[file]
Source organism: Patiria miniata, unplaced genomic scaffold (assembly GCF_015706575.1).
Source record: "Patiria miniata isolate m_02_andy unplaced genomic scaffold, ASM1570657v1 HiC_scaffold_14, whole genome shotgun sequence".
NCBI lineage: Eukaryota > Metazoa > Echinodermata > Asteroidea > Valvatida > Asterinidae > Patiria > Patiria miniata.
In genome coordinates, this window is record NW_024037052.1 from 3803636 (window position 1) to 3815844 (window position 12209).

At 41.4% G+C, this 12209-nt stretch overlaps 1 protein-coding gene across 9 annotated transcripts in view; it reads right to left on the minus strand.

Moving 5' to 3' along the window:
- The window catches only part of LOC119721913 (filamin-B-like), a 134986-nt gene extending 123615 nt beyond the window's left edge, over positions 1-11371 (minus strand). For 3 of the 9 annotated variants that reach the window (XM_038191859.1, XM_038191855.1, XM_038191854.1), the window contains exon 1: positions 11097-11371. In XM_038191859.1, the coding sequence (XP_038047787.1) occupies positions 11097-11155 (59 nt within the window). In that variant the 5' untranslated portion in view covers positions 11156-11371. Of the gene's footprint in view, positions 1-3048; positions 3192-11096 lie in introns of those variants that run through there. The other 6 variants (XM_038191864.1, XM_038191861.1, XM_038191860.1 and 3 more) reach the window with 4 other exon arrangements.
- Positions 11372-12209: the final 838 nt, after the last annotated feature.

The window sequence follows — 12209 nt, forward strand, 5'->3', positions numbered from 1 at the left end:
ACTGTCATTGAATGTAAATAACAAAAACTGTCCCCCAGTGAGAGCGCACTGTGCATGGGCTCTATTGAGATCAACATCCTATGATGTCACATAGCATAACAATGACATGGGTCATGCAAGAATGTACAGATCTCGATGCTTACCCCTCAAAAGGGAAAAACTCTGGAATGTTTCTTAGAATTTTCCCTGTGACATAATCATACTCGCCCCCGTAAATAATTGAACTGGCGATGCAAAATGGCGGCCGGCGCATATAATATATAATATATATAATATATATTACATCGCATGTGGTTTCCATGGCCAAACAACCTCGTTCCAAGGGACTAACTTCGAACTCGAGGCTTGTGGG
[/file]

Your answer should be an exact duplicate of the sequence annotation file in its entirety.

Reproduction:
Source organism: Patiria miniata, unplaced genomic scaffold (assembly GCF_015706575.1).
Source record: "Patiria miniata isolate m_02_andy unplaced genomic scaffold, ASM1570657v1 HiC_scaffold_14, whole genome shotgun sequence".
NCBI lineage: Eukaryota > Metazoa > Echinodermata > Asteroidea > Valvatida > Asterinidae > Patiria > Patiria miniata.
In genome coordinates, this window is record NW_024037052.1 from 3803636 (window position 1) to 3815844 (window position 12209).

At 41.4% G+C, this 12209-nt stretch overlaps 1 protein-coding gene across 9 annotated transcripts in view; it reads right to left on the minus strand.

Moving 5' to 3' along the window:
- The window catches only part of LOC119721913 (filamin-B-like), a 134986-nt gene extending 123615 nt beyond the window's left edge, over positions 1-11371 (minus strand). For 3 of the 9 annotated variants that reach the window (XM_038191859.1, XM_038191855.1, XM_038191854.1), the window contains exon 1: positions 11097-11371. In XM_038191859.1, the coding sequence (XP_038047787.1) occupies positions 11097-11155 (59 nt within the window). In that variant the 5' untranslated portion in view covers positions 11156-11371. Of the gene's footprint in view, positions 1-3048; positions 3192-11096 lie in introns of those variants that run through there. The other 6 variants (XM_038191864.1, XM_038191861.1, XM_038191860.1 and 3 more) reach the window with 4 other exon arrangements.
- Positions 11372-12209: the final 838 nt, after the last annotated feature.

The window sequence follows — 12209 nt, forward strand, 5'->3', positions numbered from 1 at the left end:
ACTGTCATTGAATGTAAATAACAAAAACTGTCCCCCAGTGAGAGCGCACTGTGCATGGGCTCTATTGAGATCAACATCCTATGATGTCACATAGCATAACAATGACATGGGTCATGCAAGAATGTACAGATCTCGATGCTTACCCCTCAAAAGGGAAAAACTCTGGAATGTTTCTTAGAATTTTCCCTGTGACATAATCATACTCGCCCCCGTAAATAATTGAACTGGCGATGCAAAATGGCGGCCGGCGCATATAATATATAATATATATAATATATATTACATCGCATGTGGTTTCCATGGCCAAACAACCTCGTTCCAAGGGACTAACTTCGAACTCGAGGCTTGTGGG